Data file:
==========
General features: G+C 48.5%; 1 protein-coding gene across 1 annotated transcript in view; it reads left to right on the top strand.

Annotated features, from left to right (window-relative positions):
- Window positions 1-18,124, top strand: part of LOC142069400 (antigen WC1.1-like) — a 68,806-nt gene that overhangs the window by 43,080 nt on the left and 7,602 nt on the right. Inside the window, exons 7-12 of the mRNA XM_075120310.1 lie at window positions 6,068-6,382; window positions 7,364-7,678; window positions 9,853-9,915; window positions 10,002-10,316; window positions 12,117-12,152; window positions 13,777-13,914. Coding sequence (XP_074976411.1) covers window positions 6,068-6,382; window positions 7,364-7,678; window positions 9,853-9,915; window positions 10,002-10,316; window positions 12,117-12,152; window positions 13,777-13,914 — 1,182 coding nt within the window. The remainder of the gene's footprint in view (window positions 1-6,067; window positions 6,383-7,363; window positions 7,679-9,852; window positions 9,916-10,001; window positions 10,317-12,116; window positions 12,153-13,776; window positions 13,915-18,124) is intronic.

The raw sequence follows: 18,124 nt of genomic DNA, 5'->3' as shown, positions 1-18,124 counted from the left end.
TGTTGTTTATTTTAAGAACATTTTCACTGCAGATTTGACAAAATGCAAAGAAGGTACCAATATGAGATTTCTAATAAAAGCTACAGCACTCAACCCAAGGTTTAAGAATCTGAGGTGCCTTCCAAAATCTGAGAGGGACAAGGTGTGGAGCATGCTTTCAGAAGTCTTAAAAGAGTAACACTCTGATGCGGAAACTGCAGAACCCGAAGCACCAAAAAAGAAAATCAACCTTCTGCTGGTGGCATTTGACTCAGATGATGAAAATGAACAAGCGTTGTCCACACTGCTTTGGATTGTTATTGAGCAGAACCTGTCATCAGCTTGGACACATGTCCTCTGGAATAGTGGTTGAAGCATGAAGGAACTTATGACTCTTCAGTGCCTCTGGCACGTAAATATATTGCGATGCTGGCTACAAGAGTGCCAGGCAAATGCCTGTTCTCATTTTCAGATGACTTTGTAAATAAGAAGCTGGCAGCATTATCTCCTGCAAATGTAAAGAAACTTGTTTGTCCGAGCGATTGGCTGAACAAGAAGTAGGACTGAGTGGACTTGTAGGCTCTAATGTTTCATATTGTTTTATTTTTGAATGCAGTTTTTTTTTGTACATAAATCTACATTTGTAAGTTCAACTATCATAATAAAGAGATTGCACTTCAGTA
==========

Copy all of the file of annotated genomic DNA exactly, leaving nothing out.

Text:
General features: G+C 48.5%; 1 protein-coding gene across 1 annotated transcript in view; it reads left to right on the top strand.

Annotated features, from left to right (window-relative positions):
- Window positions 1-18,124, top strand: part of LOC142069400 (antigen WC1.1-like) — a 68,806-nt gene that overhangs the window by 43,080 nt on the left and 7,602 nt on the right. Inside the window, exons 7-12 of the mRNA XM_075120310.1 lie at window positions 6,068-6,382; window positions 7,364-7,678; window positions 9,853-9,915; window positions 10,002-10,316; window positions 12,117-12,152; window positions 13,777-13,914. Coding sequence (XP_074976411.1) covers window positions 6,068-6,382; window positions 7,364-7,678; window positions 9,853-9,915; window positions 10,002-10,316; window positions 12,117-12,152; window positions 13,777-13,914 — 1,182 coding nt within the window. The remainder of the gene's footprint in view (window positions 1-6,067; window positions 6,383-7,363; window positions 7,679-9,852; window positions 9,916-10,001; window positions 10,317-12,116; window positions 12,153-13,776; window positions 13,915-18,124) is intronic.

The raw sequence follows: 18,124 nt of genomic DNA, 5'->3' as shown, positions 1-18,124 counted from the left end.
TGTTGTTTATTTTAAGAACATTTTCACTGCAGATTTGACAAAATGCAAAGAAGGTACCAATATGAGATTTCTAATAAAAGCTACAGCACTCAACCCAAGGTTTAAGAATCTGAGGTGCCTTCCAAAATCTGAGAGGGACAAGGTGTGGAGCATGCTTTCAGAAGTCTTAAAAGAGTAACACTCTGATGCGGAAACTGCAGAACCCGAAGCACCAAAAAAGAAAATCAACCTTCTGCTGGTGGCATTTGACTCAGATGATGAAAATGAACAAGCGTTGTCCACACTGCTTTGGATTGTTATTGAGCAGAACCTGTCATCAGCTTGGACACATGTCCTCTGGAATAGTGGTTGAAGCATGAAGGAACTTATGACTCTTCAGTGCCTCTGGCACGTAAATATATTGCGATGCTGGCTACAAGAGTGCCAGGCAAATGCCTGTTCTCATTTTCAGATGACTTTGTAAATAAGAAGCTGGCAGCATTATCTCCTGCAAATGTAAAGAAACTTGTTTGTCCGAGCGATTGGCTGAACAAGAAGTAGGACTGAGTGGACTTGTAGGCTCTAATGTTTCATATTGTTTTATTTTTGAATGCAGTTTTTTTTTGTACATAAATCTACATTTGTAAGTTCAACTATCATAATAAAGAGATTGCACTTCAGTA